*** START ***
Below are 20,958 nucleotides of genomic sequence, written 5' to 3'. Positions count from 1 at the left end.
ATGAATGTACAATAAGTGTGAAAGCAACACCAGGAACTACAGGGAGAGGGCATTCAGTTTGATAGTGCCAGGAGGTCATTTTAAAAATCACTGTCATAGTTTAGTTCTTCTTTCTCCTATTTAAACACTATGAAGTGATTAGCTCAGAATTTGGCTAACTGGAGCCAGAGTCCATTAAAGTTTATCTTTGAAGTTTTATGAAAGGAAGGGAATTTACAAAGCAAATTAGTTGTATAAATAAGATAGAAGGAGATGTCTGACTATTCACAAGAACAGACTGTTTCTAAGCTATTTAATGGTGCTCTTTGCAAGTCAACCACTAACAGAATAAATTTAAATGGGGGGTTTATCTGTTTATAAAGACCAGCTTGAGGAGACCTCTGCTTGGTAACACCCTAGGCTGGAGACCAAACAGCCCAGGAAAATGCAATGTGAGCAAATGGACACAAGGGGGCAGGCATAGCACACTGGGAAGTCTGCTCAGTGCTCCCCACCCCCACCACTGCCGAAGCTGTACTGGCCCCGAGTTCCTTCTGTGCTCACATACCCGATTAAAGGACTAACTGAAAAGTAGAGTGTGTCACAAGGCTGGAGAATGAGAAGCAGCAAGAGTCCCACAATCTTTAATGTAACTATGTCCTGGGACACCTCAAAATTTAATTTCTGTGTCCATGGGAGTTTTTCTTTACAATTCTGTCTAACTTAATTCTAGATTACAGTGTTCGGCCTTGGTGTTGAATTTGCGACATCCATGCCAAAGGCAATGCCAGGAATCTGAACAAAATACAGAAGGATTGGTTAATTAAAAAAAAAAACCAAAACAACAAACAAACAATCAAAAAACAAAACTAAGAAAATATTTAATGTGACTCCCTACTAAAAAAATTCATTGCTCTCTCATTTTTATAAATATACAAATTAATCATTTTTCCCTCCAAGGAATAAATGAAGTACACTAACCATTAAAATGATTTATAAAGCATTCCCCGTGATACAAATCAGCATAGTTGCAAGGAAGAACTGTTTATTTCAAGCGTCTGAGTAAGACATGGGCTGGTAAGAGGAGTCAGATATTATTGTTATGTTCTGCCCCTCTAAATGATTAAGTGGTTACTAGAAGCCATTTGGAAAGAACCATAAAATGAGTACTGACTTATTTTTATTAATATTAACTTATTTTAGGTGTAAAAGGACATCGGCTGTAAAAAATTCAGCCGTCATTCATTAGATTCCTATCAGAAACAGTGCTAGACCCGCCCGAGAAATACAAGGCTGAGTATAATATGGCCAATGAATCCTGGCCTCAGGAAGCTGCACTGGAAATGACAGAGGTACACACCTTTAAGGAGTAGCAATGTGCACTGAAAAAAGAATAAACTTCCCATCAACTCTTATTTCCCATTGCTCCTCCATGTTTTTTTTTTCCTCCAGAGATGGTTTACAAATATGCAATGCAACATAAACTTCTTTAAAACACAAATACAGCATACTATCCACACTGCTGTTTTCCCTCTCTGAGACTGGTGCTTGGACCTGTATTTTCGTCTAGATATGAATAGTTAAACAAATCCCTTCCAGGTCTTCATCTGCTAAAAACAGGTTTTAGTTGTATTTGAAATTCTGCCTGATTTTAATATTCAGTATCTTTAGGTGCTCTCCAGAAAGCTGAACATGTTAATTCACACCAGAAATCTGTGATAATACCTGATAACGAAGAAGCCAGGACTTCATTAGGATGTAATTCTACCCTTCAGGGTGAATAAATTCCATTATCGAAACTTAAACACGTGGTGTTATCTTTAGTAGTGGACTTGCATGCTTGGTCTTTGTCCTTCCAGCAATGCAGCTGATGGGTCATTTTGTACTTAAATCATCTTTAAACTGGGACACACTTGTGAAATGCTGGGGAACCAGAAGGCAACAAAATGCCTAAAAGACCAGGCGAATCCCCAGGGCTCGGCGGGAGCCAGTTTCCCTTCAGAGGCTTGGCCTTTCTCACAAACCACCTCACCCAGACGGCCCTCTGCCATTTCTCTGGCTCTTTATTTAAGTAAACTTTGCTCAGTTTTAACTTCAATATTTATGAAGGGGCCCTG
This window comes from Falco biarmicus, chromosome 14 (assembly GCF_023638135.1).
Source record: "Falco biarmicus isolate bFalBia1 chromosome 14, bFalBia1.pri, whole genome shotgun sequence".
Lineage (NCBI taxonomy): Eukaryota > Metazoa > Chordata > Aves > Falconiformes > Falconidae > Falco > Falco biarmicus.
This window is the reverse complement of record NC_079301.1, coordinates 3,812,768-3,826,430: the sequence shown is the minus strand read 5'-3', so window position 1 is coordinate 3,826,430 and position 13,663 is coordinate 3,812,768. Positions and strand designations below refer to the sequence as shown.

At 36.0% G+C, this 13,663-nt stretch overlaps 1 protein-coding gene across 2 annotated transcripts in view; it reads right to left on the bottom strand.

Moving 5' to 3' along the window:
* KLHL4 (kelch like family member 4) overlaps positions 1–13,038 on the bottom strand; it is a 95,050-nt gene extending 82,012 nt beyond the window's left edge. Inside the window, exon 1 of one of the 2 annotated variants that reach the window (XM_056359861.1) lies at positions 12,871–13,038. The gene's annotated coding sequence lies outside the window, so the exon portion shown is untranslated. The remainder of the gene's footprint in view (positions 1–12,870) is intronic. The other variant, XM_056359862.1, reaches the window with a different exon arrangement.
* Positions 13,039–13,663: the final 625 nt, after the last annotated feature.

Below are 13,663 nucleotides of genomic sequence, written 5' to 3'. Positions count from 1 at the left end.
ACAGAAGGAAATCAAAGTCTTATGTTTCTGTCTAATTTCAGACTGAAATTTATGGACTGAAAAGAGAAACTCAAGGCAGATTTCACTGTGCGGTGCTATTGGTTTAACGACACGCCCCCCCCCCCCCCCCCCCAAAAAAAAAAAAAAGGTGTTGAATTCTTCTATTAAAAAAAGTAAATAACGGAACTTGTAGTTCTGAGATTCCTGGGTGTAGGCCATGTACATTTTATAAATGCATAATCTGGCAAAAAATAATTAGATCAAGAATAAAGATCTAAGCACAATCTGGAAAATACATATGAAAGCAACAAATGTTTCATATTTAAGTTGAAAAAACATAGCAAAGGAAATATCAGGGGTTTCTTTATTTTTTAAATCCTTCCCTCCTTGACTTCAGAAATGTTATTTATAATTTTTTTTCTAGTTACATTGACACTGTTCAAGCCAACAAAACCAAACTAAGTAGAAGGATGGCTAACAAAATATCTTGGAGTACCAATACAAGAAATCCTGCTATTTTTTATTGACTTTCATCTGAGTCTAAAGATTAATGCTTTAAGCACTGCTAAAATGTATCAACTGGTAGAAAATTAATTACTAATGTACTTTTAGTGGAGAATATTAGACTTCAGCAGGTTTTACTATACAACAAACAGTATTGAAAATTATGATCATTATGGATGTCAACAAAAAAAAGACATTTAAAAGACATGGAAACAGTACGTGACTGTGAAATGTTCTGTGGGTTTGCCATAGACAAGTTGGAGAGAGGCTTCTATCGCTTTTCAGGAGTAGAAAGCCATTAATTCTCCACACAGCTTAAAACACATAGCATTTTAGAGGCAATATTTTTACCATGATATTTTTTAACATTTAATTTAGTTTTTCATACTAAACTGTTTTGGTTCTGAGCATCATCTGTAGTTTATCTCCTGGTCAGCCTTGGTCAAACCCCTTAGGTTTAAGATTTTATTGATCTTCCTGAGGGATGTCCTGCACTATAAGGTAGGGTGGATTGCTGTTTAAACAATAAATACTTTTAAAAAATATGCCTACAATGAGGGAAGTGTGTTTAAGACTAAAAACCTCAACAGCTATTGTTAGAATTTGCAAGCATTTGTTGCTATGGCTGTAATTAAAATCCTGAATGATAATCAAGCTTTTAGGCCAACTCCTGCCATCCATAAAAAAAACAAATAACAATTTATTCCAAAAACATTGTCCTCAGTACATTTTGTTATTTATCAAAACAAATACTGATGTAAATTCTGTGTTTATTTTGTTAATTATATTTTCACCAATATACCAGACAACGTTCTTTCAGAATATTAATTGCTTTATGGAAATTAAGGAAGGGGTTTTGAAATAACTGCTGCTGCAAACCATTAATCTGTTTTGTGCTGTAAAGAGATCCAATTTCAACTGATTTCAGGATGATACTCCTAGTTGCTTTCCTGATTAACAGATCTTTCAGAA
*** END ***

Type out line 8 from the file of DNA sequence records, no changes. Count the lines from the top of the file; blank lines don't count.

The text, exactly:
Moving 5' to 3' along the window: